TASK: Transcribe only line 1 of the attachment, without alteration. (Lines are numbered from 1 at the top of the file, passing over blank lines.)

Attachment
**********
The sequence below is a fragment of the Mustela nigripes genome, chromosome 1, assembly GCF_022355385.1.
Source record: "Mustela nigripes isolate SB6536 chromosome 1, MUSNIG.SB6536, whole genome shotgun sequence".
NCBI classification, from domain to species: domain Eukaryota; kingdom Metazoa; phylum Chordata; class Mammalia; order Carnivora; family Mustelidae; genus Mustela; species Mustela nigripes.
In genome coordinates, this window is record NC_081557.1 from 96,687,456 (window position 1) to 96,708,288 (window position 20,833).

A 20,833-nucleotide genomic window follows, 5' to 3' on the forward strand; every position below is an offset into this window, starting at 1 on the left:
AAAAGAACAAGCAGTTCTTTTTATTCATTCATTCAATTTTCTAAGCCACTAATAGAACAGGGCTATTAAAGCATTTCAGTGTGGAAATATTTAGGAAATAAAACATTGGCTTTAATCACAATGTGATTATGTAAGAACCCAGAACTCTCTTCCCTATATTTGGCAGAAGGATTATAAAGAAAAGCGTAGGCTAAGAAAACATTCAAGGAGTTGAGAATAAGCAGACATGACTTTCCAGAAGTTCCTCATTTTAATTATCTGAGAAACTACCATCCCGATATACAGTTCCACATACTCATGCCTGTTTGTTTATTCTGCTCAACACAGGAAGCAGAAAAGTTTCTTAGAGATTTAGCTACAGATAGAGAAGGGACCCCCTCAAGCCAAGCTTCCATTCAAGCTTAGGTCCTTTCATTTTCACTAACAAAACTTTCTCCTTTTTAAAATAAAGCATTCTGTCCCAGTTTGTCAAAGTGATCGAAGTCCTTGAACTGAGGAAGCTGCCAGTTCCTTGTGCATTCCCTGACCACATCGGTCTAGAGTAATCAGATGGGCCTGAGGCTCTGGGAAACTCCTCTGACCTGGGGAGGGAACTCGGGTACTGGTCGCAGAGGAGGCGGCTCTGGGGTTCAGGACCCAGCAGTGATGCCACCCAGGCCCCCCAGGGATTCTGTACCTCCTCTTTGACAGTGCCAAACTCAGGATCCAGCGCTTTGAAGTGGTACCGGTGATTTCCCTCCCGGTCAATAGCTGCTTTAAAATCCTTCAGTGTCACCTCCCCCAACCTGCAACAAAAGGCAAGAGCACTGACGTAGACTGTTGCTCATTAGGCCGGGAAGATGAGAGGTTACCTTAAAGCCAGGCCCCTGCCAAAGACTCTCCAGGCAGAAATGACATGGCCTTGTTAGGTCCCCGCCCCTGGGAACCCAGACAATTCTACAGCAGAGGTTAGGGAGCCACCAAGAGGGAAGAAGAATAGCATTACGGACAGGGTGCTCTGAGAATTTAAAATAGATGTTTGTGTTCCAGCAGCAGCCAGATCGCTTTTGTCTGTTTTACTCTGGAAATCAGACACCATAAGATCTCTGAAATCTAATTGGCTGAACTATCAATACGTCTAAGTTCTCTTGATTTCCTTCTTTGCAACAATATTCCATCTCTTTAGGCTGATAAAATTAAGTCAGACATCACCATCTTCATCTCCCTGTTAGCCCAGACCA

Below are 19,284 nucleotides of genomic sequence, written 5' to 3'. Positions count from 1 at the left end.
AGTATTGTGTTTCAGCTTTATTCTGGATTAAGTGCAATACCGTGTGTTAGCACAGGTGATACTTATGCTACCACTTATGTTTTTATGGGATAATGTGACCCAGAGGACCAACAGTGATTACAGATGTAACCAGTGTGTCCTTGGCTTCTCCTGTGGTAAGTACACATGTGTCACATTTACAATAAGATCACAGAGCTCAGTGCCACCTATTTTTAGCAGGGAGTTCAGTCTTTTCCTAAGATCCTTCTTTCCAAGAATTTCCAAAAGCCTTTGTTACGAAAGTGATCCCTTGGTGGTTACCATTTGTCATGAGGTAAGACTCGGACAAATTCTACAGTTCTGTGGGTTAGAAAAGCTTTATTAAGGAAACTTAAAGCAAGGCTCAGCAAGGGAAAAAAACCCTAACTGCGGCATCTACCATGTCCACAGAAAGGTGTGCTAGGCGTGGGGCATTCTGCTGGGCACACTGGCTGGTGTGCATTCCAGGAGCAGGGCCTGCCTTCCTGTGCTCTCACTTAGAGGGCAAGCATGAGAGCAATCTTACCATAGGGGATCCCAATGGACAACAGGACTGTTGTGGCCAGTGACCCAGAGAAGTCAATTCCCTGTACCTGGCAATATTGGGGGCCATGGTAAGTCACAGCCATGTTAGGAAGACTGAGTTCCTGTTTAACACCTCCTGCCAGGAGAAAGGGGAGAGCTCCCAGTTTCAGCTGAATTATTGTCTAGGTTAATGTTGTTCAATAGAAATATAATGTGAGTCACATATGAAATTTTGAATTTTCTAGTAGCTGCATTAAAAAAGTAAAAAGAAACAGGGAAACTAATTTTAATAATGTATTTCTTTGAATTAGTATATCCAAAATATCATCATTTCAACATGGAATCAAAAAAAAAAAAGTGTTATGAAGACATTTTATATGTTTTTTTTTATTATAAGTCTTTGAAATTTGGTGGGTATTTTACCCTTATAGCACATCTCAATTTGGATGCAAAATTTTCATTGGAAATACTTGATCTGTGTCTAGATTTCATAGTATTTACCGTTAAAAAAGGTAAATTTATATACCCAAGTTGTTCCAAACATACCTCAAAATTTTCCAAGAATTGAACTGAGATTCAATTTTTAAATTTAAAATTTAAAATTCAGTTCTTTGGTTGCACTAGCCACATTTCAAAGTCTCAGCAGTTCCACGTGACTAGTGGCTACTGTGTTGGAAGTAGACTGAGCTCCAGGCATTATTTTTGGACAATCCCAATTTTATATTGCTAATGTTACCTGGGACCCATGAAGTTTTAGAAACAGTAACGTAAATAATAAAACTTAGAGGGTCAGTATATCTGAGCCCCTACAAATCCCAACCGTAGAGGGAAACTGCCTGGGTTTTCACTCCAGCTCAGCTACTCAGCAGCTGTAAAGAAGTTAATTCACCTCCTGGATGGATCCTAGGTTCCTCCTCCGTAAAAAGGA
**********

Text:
The sequence below is a fragment of the Mustela nigripes genome, chromosome 1, assembly GCF_022355385.1.